Big problem - clearly another approach is in order.

To tackle these issues, I've done several things. Firstly, I patched HAIL-CAESAR again to support writing the output water depth files to the standard output. As a refresher, they are actually identical in format to the heightmap, which looks a bit like this:

ncols 4
nrows 3
xllcorner 400000
yllcorner 300000
cellsize 1000
1 2 3 4
1 1 2 3
0 1 1 2

The above is a 4x3 grid of points, with the bottom-left corner being at (400000, 300000) on the Ordnance Survey National Grid (I know, latitude / longitude would be so much better, but all the data I'm working with is on the OS national grid :-/). Each point represents a 1km square area.

To this end, I realised that it doesn't actually matter if I concatenate multiple files in this format together - I can guarantee that I can tell them apart. As soon as I detect a metadata line that the current file has already declared, then I know that the next file is starting and we're starting to read the next file along. To this end, I implemented a new Terrain50.ParseStream() function that is an async generator that will take a stream, and then iteratively yield the Terrain50 instances it parses out of the stream. In this way, I can split 1 big continuous stream back up again into the individual parts.

By patching HAIL-CAESAR such that it outputs the data in 1 continuous stream, it also means that I can pipe it to a single compression program. This has 2 benefits:

• It avoids the "compressing the individual files before HAIL-CAESAR is ready" problem (the observant might note that inotifywait would solve this issue neatly too, but it isn't installed on Viper)
• It allows for more efficient compression, as the compression program can use data from other time step files as context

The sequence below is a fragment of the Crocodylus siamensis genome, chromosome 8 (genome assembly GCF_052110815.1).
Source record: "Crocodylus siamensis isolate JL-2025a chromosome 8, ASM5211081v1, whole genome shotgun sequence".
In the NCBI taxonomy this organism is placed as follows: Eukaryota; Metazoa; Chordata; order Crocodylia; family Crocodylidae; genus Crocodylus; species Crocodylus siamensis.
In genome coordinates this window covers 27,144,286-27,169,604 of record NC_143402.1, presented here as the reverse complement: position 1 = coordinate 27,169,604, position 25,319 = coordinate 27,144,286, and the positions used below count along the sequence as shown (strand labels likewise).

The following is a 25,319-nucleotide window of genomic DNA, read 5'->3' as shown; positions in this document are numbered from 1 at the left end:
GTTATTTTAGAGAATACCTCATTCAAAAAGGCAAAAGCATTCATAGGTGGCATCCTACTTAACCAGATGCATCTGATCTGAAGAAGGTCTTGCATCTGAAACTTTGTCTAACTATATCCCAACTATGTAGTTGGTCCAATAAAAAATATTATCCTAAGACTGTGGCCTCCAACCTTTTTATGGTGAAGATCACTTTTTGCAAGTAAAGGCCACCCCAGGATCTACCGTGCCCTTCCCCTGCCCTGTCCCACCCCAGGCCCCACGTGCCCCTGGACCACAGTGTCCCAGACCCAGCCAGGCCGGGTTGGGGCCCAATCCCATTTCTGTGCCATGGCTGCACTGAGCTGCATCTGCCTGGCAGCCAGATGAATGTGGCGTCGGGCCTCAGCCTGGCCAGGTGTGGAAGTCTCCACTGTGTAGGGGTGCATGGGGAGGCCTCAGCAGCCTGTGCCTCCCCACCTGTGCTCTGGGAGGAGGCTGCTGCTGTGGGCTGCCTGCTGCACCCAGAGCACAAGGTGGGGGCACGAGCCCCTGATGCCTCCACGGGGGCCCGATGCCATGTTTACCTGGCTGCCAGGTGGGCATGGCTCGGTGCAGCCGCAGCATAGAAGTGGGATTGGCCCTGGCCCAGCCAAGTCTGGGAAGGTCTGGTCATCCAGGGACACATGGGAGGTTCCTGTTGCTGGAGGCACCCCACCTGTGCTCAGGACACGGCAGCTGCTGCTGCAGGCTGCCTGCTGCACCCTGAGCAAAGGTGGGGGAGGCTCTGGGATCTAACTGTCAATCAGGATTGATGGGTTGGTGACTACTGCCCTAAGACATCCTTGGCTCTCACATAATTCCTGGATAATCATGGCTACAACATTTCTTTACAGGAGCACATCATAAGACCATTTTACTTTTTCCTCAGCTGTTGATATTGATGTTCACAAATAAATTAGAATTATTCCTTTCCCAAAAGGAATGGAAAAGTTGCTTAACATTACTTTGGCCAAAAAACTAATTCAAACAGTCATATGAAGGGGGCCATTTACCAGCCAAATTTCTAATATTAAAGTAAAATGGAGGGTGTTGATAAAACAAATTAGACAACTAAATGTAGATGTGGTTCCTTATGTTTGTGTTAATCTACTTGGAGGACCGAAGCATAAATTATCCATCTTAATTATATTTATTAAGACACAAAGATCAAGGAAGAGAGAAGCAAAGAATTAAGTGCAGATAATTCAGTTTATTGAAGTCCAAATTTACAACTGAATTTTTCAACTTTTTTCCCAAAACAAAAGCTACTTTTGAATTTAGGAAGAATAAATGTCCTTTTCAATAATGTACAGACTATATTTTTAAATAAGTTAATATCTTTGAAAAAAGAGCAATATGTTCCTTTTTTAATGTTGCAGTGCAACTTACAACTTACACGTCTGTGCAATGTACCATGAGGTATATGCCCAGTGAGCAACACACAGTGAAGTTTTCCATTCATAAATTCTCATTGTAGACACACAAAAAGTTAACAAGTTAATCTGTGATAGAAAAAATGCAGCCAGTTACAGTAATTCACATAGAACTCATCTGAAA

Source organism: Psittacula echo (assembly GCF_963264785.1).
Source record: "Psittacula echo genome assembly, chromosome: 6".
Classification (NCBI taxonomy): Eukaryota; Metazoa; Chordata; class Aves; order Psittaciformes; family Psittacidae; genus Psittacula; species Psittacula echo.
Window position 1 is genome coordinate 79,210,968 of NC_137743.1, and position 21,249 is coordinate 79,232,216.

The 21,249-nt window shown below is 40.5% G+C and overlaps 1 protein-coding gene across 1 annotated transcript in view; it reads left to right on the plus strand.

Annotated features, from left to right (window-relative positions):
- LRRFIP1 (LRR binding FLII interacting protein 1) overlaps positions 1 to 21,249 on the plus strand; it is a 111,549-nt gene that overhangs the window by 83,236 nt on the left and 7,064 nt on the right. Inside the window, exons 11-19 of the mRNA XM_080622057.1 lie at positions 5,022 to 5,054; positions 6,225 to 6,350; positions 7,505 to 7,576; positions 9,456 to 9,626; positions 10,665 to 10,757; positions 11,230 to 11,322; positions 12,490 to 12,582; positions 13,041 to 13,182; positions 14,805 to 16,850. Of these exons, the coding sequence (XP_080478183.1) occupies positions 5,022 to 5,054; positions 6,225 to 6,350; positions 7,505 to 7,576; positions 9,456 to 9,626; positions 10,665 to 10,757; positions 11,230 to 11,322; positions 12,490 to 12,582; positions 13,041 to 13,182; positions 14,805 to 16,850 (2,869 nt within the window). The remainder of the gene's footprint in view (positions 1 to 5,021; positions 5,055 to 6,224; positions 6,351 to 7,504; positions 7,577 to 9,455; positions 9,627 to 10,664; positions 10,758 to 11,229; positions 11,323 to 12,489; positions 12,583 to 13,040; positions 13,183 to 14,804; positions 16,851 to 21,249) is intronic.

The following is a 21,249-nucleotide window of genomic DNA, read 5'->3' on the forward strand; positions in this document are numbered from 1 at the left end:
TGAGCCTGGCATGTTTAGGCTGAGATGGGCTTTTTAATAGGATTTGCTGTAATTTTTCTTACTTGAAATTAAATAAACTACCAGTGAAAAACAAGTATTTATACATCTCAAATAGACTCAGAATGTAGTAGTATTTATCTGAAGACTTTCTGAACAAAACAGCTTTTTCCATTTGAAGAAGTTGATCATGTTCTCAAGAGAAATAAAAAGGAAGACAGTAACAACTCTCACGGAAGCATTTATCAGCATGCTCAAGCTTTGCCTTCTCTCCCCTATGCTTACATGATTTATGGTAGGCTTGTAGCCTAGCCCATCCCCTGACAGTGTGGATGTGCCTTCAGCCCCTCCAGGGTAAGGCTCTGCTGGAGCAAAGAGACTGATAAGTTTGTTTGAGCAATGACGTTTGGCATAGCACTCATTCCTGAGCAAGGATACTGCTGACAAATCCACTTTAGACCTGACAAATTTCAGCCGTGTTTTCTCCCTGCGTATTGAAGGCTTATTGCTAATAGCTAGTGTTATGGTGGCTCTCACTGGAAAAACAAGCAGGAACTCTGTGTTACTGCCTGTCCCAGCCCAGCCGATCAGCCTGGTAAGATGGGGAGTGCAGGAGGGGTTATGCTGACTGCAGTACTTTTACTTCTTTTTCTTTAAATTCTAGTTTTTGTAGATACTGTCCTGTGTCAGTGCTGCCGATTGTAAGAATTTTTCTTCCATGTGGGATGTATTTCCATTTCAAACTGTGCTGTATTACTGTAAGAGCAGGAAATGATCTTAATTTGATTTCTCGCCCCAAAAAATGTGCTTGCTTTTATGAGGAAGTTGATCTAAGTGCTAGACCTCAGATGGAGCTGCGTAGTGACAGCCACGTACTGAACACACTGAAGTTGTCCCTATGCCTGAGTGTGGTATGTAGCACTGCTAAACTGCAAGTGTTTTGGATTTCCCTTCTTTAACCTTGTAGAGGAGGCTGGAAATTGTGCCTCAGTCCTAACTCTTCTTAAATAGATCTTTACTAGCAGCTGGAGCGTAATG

Finding a compression tool was next. I wanted something CPU efficient, because I wanted to ensure that the maximum number of CPU cycles were dedicated to HAIL-CAESAR for running the simulation, rather than compressing the output it generates - since it is the bottleneck after all.

I ended up using lz4 in the end, an extremely fast compression algorithm. It compiles easily too, which is nice as I needed to compile it from source automatically on Viper.

With all this in place, I ran HAIL-CAESAR again 2 more times. The first run was at the same resolution as before, and generated 303 GiB (!) of data.

The second run was at 500m per pixel (10 times lower resolution), which generated 159 GiB (!) of data and, by my calculations, managed to run through ~4.3 years in simulation time in 5 days of real time. Some quick calculations suggest that to get through all 13 years of rainfall radar data I have it would take just over 11 days, so since I've got everything setup already, I'm going to be contacting the Viper administrators to ask about running a longer job to allow it to complete this process if possible.

### Temporal CNN Preprocessing

The other major thing I've been working on since the last post is the Temporal CNN. I've already got an initial implementation setup, and I'm currently in the process of ironing out all the bugs in it.